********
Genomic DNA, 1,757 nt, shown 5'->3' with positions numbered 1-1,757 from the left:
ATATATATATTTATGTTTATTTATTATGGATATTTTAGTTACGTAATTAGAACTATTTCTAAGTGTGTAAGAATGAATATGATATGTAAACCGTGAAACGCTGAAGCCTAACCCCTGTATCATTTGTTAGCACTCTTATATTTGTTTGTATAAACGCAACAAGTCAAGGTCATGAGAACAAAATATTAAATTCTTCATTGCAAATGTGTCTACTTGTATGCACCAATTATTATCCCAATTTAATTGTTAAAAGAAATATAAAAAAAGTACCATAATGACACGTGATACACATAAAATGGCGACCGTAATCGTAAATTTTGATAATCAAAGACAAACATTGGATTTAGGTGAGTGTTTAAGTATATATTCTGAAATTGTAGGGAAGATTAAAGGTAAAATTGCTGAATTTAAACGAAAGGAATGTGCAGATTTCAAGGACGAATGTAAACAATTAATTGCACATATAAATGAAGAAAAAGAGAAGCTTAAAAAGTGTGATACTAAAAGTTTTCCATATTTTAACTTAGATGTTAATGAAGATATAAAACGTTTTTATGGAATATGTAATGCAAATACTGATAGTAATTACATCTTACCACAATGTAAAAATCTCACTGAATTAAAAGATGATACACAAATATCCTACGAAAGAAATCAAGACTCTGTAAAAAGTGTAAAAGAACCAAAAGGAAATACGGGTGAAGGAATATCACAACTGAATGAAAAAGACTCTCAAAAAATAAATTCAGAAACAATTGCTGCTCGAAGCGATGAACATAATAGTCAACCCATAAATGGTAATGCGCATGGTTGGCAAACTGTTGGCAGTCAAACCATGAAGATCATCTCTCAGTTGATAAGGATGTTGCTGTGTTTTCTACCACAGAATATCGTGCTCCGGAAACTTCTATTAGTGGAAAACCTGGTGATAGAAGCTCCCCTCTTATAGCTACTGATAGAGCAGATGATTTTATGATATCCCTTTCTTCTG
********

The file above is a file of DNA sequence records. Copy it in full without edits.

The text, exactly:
Genomic DNA, 1,757 nt, shown 5'->3' with positions numbered 1-1,757 from the left:
ATATATATATTTATGTTTATTTATTATGGATATTTTAGTTACGTAATTAGAACTATTTCTAAGTGTGTAAGAATGAATATGATATGTAAACCGTGAAACGCTGAAGCCTAACCCCTGTATCATTTGTTAGCACTCTTATATTTGTTTGTATAAACGCAACAAGTCAAGGTCATGAGAACAAAATATTAAATTCTTCATTGCAAATGTGTCTACTTGTATGCACCAATTATTATCCCAATTTAATTGTTAAAAGAAATATAAAAAAAGTACCATAATGACACGTGATACACATAAAATGGCGACCGTAATCGTAAATTTTGATAATCAAAGACAAACATTGGATTTAGGTGAGTGTTTAAGTATATATTCTGAAATTGTAGGGAAGATTAAAGGTAAAATTGCTGAATTTAAACGAAAGGAATGTGCAGATTTCAAGGACGAATGTAAACAATTAATTGCACATATAAATGAAGAAAAAGAGAAGCTTAAAAAGTGTGATACTAAAAGTTTTCCATATTTTAACTTAGATGTTAATGAAGATATAAAACGTTTTTATGGAATATGTAATGCAAATACTGATAGTAATTACATCTTACCACAATGTAAAAATCTCACTGAATTAAAAGATGATACACAAATATCCTACGAAAGAAATCAAGACTCTGTAAAAAGTGTAAAAGAACCAAAAGGAAATACGGGTGAAGGAATATCACAACTGAATGAAAAAGACTCTCAAAAAATAAATTCAGAAACAATTGCTGCTCGAAGCGATGAACATAATAGTCAACCCATAAATGGTAATGCGCATGGTTGGCAAACTGTTGGCAGTCAAACCATGAAGATCATCTCTCAGTTGATAAGGATGTTGCTGTGTTTTCTACCACAGAATATCGTGCTCCGGAAACTTCTATTAGTGGAAAACCTGGTGATAGAAGCTCCCCTCTTATAGCTACTGATAGAGCAGATGATTTTATGATATCCCTTTCTTCTG